Biomechanical interactions of cancer cells with the microvasculature were studied using high resolution intravital videomicroscopy. We compared initial arrest of murine B16F10 melanoma and D2A1 mammary carcinoma cells fluorescently labelled with calcein-AM, in low pressure (liver) vs high pressure (cremaster muscle) microvascular beds. Cells were arrested due to size restriction at the inflow side of the microcirculation, penetrating further and becoming more deformed in muscle than liver [median length to width ratios of 3.3 vs 1.3 for D2A1 cells, and 2.5 vs 1.2 for B16F10, at 1 min post-injection (p.i.)]. During the next 2 h many cells became stretched, giving maximum length to width ratios of 68 vs 22.1 (D2A1) and 28 vs 5.6 (B16F10) in muscle vs liver. Ethidium bromide exclusion demonstrated that over 97% of the cells maintained membrane integrity for > 2 h p.i. (In contrast, when an acridine orange labelling procedure was used, membrane disruption of B16F10 cells occurred within 15 min p.i.) Our experiments do not indicate the ultimate fate of the cancer cells, but if cell lysis occurs it must be on a time scale of hours rather than minutes. We report a process of ‘clasmatosis’ in cancer cells arrested in the microcirculation: large membrane-enclosed fragments (>3 µm in diameter) became ‘pinched off’ from arrested cells, in both liver and muscle, often within minutes or even seconds of arrest. The significance of this process is not yet understood. In this study intravital videomicroscopy has thus provided a valuable clarification of the interactions of cancer cells with vessel walls during metastasis.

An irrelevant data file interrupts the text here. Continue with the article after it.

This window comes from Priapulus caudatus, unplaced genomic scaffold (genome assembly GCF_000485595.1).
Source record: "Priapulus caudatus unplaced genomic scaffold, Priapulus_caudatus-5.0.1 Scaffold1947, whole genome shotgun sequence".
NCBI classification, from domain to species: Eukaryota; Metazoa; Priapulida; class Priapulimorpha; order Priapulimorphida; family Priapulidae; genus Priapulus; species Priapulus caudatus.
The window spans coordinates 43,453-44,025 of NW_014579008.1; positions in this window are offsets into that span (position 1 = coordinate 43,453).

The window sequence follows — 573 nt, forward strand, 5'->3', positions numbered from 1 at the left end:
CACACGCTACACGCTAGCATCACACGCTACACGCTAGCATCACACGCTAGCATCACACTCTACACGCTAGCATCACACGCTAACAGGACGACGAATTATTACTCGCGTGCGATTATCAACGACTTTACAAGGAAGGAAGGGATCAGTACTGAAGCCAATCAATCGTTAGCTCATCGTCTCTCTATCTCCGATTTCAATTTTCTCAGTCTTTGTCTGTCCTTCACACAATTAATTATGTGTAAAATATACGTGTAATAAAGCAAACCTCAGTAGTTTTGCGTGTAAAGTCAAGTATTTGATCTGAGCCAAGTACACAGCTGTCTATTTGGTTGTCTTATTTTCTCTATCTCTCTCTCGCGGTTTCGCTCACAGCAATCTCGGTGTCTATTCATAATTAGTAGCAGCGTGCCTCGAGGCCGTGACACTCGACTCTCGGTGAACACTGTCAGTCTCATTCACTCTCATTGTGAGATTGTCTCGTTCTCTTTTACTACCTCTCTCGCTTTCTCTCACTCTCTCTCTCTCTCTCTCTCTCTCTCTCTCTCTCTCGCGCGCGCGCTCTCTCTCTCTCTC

Download Full PDF Version (Non-Commercial Use)